Head and shoulders shot of Dr Brian Rhodes who was inspired to become a doctor after a ground-breaking NHS operation saved his sister’s life.

A Salford man who was inspired to become a doctor after a ground-breaking NHS operation saved his sister’s life is celebrating the health service’s 75th birthday today (Wednesday 5 July).

Four smiling people standing in a line at an event to mark the 75th anniversary of the NHS. Two are wearing historical nurses' uniforms.

Dr Claire Lake, Deputy Chief Medical Officer for NHS Greater Manchester Integrated Care (left), and Greater Manchester Mayor, Andy Burnham (right) with NHS GM staff Vicky Ridge and Diane Critchley dressed in nursing outfits from down the years.

Dr Brian Rhodes, a GP partner at Monton Medical Centre, spoke to NHS Greater Manchester Integrated Care (NHS GM) about how his sister, Sholeh, hit the headlines in 1988 when she became Britain’s youngest person to undergo an NHS operation to give her a ‘new’ heart – at the age of 12.

A pupil at St Patrick’s RC High School, Sholeh went on to live another 18 years, for which the family were forever grateful. Her story was the inspiration for brother Brian to enter the healthcare profession and he reflected on some of the innovations within the NHS which helped his family, and his career as a doctor in the community.

Brian said: “When I was 14, my sister became suddenly very ill following what had seemed like an ordinary sore throat. I remember watching the staff at the former Pendlebury Children’s Hospital taking expert care of her and being impressed by their skills but at the same they were so caring and put my family at ease.

“She then went on to be the youngest patient at that time who had a heart transplant which is the sort of true innovation that is the hallmark of the NHS and what made me think about a career in healthcare and to be a part of our health service.

“The doctor I remember most from being a kid was Jack Borkin, he always seemed to know what to do whoever was ill in the family or whatever was wrong with them. He was a true Eccles legend and inspired me to give it a go.”

Just one of a number of events across the UK to mark 75 years since Aneurin Bevan officially opened Park Hospital (now Trafford General), the first NHS hospital, guests gathered just a stone’s throw away at Urmston Sports Club to celebrate and share stories like Brian’s.

Guests included Greater Manchester Mayor Andy Burnham; Trafford Council Leader Councillor Tom Ross; and Dr Claire Lake, Deputy Chief Medical Officer for NHS GM.

Claire said: “What an occasion to celebrate – 75 years is a significant milestone, and I and many of my colleagues feel proud to be a part of it.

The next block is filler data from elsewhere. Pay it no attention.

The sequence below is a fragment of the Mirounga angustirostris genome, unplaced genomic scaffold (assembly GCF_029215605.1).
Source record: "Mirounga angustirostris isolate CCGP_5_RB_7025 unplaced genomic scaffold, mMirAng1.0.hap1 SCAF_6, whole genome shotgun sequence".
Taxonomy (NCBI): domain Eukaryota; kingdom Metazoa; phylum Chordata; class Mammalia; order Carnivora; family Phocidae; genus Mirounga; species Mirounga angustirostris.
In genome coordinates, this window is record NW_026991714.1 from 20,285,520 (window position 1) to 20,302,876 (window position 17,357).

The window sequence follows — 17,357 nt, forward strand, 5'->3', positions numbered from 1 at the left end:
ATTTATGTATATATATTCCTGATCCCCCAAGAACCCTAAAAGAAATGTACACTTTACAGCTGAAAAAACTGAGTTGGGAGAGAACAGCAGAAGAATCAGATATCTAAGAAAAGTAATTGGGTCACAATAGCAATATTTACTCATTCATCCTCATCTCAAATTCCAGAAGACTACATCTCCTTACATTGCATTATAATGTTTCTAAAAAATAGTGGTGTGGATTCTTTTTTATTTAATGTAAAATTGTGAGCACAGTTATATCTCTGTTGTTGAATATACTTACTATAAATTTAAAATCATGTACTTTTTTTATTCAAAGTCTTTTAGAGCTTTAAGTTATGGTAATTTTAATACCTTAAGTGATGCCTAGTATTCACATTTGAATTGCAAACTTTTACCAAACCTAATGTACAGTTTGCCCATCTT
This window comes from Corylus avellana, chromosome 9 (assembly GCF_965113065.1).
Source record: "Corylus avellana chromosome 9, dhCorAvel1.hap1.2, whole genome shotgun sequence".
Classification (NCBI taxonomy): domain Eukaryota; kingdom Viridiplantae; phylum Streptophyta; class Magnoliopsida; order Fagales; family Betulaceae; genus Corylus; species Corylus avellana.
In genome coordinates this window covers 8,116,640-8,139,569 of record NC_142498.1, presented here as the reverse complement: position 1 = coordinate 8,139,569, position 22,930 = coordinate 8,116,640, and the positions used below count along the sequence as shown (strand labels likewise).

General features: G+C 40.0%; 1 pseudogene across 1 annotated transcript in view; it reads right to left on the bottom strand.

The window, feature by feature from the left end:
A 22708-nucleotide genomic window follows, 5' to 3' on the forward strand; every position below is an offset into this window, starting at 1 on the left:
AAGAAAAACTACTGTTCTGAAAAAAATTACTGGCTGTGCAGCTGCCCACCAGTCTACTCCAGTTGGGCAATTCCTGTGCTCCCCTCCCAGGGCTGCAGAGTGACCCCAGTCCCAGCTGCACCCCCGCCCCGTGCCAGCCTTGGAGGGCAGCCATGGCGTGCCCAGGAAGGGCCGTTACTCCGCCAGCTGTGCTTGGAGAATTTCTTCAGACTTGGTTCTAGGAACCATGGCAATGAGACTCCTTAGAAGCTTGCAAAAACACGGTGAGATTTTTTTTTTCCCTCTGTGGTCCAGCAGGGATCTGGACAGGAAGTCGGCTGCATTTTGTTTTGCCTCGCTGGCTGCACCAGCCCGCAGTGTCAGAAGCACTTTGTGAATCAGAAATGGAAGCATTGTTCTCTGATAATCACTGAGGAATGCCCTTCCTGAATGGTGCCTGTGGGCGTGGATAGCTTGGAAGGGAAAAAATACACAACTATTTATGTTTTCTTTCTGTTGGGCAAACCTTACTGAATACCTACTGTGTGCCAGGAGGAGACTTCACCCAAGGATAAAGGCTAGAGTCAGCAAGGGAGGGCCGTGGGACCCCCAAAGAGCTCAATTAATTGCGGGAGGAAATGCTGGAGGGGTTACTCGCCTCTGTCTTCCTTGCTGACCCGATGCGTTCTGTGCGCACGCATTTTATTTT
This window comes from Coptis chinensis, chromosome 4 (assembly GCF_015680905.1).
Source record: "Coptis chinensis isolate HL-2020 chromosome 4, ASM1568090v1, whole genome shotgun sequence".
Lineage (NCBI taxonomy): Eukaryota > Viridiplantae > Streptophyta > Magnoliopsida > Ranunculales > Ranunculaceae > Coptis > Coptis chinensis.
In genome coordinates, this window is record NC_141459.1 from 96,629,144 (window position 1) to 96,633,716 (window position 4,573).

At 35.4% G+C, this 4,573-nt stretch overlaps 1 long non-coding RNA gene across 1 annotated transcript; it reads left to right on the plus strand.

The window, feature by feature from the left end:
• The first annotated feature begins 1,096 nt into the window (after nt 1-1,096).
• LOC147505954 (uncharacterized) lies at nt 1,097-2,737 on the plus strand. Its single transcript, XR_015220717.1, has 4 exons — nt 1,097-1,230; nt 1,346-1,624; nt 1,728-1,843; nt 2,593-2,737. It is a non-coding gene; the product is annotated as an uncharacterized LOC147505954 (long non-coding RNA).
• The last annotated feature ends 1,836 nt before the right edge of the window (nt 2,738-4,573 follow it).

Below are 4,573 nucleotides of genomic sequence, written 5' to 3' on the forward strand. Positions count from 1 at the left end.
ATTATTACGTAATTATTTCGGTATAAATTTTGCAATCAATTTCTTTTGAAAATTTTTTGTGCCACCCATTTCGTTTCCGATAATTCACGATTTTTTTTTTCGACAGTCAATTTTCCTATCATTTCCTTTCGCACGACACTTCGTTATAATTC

“The NHS has changed considerably over the years, and although not without its obvious challenges, I believe the introduction of integrated care systems will help us to bring health and care organisations together to tackle health inequalities and plan services to better meet the needs of our number one priority – our patients.

“In Greater Manchester, we are well placed to do this thanks to our existing devolution arrangements . As we look ahead, we know we need to embrace innovation so the NHS can deliver better outcomes for our growing population. That means using IT and data more effectively, and getting better at preventing illness, not just treating it.”

Andy Burnham, Mayor of Greater Manchester, paid tribute to the NHS staff across the city region. He said: “As we celebrate 75 years of the NHS, I want to reflect on the profound impact it has had on our society.

“The NHS is embedded in our history as a beacon of hope and a lifeline for millions and, as a former Health Secretary, I saw for myself how cherished it is by those who use it, work in it and support it. Today, we celebrate the remarkable dedication of NHS staff whose hard work and commitment have saved countless lives.

“It’s so inspiring to hear stories like Dr Brian Rhodes who saw what the NHS was able to do for his sister, and wanted to be a part of it. The principle of the NHS is fundamental to who we are as a country and we should all be so proud of it and the remarkable people who make it what it is. Happy 75th anniversary to our NHS.”

Councillor Jane Slater, Trafford Council’s Executive Member for Health and Care, added: “It’s an immense source of pride that our beloved NHS was born right here in Trafford. It’s not just the countless people it has treated over the years, it is the reassurance knowing you can be treated for free that means so much.”

Joining the party on the day were NHS GM staff dressed in nursing outfits from the First World War era and the 1950s as well as children from English Martyrs Primary School in Urmston, African Caribbean Care Centre, Trafford Veterans, The Toy House, patient participation groups and Healthwatch.

As a thank you to English Martyrs, the school was given some NHS75 commemorative coins.

In the meantime, more than 50 NHS staff working in Greater Manchester joined other NHS staff, senior government and political leaders, health leaders and celebrities at a service at Westminster Abbey to celebrate the birthday.

Colleagues from across various parts of Greater Manchester Integrated Care Partnership were selected to attend the Abbey after being shortlisted for awards or who had recorded lengthy service to the people of the city region. The service included an address by NHS chief executive Amanda Pritchard.

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